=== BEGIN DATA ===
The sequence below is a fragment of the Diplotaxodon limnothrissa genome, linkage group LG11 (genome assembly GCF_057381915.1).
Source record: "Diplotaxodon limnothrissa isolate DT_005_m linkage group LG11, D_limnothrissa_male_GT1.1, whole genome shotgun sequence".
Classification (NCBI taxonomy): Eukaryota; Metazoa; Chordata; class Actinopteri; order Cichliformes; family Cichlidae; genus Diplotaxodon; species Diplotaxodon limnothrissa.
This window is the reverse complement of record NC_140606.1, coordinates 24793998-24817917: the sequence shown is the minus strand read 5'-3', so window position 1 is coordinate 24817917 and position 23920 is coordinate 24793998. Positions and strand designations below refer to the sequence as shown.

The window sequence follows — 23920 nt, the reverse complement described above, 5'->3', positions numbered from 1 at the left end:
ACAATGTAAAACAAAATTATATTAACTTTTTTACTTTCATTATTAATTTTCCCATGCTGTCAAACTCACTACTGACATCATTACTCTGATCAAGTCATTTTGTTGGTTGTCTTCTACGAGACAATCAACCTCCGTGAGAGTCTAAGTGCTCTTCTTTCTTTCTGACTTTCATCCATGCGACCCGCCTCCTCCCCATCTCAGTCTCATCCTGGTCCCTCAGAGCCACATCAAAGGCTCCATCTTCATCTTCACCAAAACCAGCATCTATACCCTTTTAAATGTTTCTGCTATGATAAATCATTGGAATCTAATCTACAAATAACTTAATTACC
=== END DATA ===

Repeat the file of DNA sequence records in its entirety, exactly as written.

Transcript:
The sequence below is a fragment of the Diplotaxodon limnothrissa genome, linkage group LG11 (genome assembly GCF_057381915.1).
Source record: "Diplotaxodon limnothrissa isolate DT_005_m linkage group LG11, D_limnothrissa_male_GT1.1, whole genome shotgun sequence".
Classification (NCBI taxonomy): Eukaryota; Metazoa; Chordata; class Actinopteri; order Cichliformes; family Cichlidae; genus Diplotaxodon; species Diplotaxodon limnothrissa.
This window is the reverse complement of record NC_140606.1, coordinates 24793998-24817917: the sequence shown is the minus strand read 5'-3', so window position 1 is coordinate 24817917 and position 23920 is coordinate 24793998. Positions and strand designations below refer to the sequence as shown.

The window sequence follows — 23920 nt, the reverse complement described above, 5'->3', positions numbered from 1 at the left end:
ACAATGTAAAACAAAATTATATTAACTTTTTTACTTTCATTATTAATTTTCCCATGCTGTCAAACTCACTACTGACATCATTACTCTGATCAAGTCATTTTGTTGGTTGTCTTCTACGAGACAATCAACCTCCGTGAGAGTCTAAGTGCTCTTCTTTCTTTCTGACTTTCATCCATGCGACCCGCCTCCTCCCCATCTCAGTCTCATCCTGGTCCCTCAGAGCCACATCAAAGGCTCCATCTTCATCTTCACCAAAACCAGCATCTATACCCTTTTAAATGTTTCTGCTATGATAAATCATTGGAATCTAATCTACAAATAACTTAATTACC